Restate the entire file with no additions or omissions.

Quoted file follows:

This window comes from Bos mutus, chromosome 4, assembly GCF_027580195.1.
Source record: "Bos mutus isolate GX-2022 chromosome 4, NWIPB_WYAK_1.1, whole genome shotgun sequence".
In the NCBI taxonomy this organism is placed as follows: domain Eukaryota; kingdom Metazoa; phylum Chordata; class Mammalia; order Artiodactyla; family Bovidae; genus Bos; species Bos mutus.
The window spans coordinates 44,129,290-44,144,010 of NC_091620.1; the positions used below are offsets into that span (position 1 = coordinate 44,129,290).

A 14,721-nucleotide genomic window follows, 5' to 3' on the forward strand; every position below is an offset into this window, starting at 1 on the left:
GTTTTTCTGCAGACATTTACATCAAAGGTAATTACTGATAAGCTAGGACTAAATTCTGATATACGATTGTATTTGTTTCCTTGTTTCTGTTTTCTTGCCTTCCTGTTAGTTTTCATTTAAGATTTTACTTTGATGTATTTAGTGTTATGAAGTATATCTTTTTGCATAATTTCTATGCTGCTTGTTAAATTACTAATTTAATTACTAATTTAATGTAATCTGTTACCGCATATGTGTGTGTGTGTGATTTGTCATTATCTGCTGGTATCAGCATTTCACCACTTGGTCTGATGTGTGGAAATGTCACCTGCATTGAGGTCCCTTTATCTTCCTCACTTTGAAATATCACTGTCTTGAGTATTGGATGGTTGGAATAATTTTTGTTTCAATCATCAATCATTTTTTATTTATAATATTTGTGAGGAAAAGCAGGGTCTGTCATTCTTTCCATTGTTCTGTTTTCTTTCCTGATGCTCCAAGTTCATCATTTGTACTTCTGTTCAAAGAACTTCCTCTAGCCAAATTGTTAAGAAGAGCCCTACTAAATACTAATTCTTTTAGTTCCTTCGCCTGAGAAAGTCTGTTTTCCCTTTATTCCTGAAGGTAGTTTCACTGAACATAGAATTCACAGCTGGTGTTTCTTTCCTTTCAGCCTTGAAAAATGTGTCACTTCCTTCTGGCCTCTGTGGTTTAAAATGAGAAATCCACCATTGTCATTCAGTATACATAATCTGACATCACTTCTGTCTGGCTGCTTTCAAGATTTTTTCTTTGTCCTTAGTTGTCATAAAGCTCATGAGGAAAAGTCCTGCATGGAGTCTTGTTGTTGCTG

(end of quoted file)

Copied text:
This window comes from Bos mutus, chromosome 4, assembly GCF_027580195.1.
Source record: "Bos mutus isolate GX-2022 chromosome 4, NWIPB_WYAK_1.1, whole genome shotgun sequence".
In the NCBI taxonomy this organism is placed as follows: domain Eukaryota; kingdom Metazoa; phylum Chordata; class Mammalia; order Artiodactyla; family Bovidae; genus Bos; species Bos mutus.
The window spans coordinates 44,129,290-44,144,010 of NC_091620.1; the positions used below are offsets into that span (position 1 = coordinate 44,129,290).

A 14,721-nucleotide genomic window follows, 5' to 3' on the forward strand; every position below is an offset into this window, starting at 1 on the left:
GTTTTTCTGCAGACATTTACATCAAAGGTAATTACTGATAAGCTAGGACTAAATTCTGATATACGATTGTATTTGTTTCCTTGTTTCTGTTTTCTTGCCTTCCTGTTAGTTTTCATTTAAGATTTTACTTTGATGTATTTAGTGTTATGAAGTATATCTTTTTGCATAATTTCTATGCTGCTTGTTAAATTACTAATTTAATTACTAATTTAATGTAATCTGTTACCGCATATGTGTGTGTGTGTGATTTGTCATTATCTGCTGGTATCAGCATTTCACCACTTGGTCTGATGTGTGGAAATGTCACCTGCATTGAGGTCCCTTTATCTTCCTCACTTTGAAATATCACTGTCTTGAGTATTGGATGGTTGGAATAATTTTTGTTTCAATCATCAATCATTTTTTATTTATAATATTTGTGAGGAAAAGCAGGGTCTGTCATTCTTTCCATTGTTCTGTTTTCTTTCCTGATGCTCCAAGTTCATCATTTGTACTTCTGTTCAAAGAACTTCCTCTAGCCAAATTGTTAAGAAGAGCCCTACTAAATACTAATTCTTTTAGTTCCTTCGCCTGAGAAAGTCTGTTTTCCCTTTATTCCTGAAGGTAGTTTCACTGAACATAGAATTCACAGCTGGTGTTTCTTTCCTTTCAGCCTTGAAAAATGTGTCACTTCCTTCTGGCCTCTGTGGTTTAAAATGAGAAATCCACCATTGTCATTCAGTATACATAATCTGACATCACTTCTGTCTGGCTGCTTTCAAGATTTTTTCTTTGTCCTTAGTTGTCATAAAGCTCATGAGGAAAAGTCCTGCATGGAGTCTTGTTGTTGCTG